Feb 7, 2021
With the emergence of COVID-19, measures to reduce the spread of the virus such as: social distancing, working from home and minimizing physical touch, have been put in place by most governments and consequently, this has led to the adoption of cashless payment systems. According to the Central Bank of Kenya (CBK), since March 2020, the country has witnessed a rapid increase in mobile and digital payments with the monthly volume of Person-to-person transactions increasing by 87.0% to hit Kshs 684.5 bn. On 28th December 2020, CBK circulated the draft Kenya National Payment System Vision and Strategy 2021-2025, a strategy document which sets out the vision and strategic initiatives for the National Payment System for the next five years (2021-2025) for comments from the public up to 29th January 2021. This move by the Central Bank is aimed at beefing up regulations around digital payment services, which include mobile money. The regulator’s main objective is to formulate and implement policies that best promote the establishment, regulation and supervision of efficient and effective payment, clearing and settlement systems.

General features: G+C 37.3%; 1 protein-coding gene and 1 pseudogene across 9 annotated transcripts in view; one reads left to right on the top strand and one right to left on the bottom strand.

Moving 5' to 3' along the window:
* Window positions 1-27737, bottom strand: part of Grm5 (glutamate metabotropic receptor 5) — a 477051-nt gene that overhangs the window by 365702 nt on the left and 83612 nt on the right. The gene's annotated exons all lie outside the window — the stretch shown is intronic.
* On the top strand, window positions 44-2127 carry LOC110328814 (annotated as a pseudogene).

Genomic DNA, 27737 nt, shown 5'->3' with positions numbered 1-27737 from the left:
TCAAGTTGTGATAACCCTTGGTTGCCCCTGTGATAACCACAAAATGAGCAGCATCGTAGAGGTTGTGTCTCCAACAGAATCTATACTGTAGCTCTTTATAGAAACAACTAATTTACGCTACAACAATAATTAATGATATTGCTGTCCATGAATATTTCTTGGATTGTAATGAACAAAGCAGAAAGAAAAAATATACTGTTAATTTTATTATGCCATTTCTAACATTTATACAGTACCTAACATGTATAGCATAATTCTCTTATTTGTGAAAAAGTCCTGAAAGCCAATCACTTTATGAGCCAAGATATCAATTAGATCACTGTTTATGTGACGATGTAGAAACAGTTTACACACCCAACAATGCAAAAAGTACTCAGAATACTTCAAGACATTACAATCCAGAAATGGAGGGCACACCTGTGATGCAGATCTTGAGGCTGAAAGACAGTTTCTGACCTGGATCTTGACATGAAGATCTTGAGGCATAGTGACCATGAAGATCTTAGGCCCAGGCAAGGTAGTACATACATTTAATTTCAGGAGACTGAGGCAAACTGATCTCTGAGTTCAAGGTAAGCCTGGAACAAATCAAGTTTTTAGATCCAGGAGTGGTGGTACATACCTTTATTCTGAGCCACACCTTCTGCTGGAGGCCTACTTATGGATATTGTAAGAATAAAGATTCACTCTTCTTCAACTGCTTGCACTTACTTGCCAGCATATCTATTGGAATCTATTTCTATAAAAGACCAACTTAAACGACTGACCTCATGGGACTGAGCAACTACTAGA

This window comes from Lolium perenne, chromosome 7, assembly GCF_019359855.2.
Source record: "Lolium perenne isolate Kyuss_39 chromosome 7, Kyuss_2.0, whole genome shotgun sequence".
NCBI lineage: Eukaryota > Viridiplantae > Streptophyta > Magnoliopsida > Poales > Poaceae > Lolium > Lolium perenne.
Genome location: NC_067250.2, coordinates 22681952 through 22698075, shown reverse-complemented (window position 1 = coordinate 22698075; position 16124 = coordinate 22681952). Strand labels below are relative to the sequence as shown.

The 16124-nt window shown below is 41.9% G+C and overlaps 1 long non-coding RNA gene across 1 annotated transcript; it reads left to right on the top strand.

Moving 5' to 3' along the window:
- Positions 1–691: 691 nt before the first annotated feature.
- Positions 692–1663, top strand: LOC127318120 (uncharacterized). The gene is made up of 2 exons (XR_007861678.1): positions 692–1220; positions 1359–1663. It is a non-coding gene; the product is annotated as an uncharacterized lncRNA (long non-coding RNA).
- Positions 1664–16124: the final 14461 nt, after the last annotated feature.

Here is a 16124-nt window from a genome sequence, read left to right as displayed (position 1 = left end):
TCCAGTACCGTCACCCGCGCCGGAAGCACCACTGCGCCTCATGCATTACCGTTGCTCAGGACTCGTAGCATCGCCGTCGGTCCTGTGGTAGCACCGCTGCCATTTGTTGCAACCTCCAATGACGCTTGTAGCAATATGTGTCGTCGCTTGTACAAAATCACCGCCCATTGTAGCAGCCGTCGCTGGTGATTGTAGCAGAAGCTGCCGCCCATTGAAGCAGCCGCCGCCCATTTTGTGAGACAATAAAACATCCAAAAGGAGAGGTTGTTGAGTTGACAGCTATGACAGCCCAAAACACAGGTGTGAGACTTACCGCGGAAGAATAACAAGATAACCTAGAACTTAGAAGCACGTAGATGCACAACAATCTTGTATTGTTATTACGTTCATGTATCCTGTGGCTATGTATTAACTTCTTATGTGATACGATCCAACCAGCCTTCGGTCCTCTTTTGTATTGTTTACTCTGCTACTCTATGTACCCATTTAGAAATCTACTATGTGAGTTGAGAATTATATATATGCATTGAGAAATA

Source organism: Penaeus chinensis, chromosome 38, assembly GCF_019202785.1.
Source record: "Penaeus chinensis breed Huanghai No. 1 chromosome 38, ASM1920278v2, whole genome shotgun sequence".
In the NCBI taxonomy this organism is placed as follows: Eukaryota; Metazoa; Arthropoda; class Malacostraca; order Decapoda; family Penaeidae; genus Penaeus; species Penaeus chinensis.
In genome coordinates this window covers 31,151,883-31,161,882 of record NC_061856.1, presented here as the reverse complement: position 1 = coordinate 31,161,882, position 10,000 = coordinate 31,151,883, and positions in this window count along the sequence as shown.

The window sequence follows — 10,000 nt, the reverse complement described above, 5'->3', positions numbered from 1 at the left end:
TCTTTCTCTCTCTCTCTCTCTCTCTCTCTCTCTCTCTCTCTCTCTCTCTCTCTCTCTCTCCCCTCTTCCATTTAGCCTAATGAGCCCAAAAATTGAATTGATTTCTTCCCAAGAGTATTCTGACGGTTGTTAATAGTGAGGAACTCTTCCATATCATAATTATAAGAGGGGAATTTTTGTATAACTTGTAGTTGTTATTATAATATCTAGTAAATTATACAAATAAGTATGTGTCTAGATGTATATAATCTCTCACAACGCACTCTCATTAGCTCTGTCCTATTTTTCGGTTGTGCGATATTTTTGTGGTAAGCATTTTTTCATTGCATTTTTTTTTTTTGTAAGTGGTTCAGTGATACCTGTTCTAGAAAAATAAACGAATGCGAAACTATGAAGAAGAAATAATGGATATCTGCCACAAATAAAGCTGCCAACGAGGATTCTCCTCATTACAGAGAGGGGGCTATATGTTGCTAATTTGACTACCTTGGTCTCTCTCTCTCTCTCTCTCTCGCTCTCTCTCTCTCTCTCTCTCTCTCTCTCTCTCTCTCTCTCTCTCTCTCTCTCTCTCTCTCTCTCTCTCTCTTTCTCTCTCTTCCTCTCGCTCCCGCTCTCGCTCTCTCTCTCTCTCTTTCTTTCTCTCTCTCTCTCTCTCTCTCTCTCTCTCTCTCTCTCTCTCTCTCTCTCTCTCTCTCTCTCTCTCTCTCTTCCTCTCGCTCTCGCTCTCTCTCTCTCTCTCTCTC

In our previous weekly on FinTech amid COVID-19, we briefly discussed how the FinTech industry has been affected by the pandemic and concluded that the pandemic had hastened the trend towards digitization of financial services. It was clear that the trend towards greater digitalization of financial services is here to stay, and that to build inclusive societies and address rising inequalities during and after the ongoing crisis, there needs to be concerted efforts to close the digital divide across and within countries to reap the benefits of digital financial services.
This week, we will focus on mobile payment platforms where we will look at:
Section I: The Evolution of Mobile Payments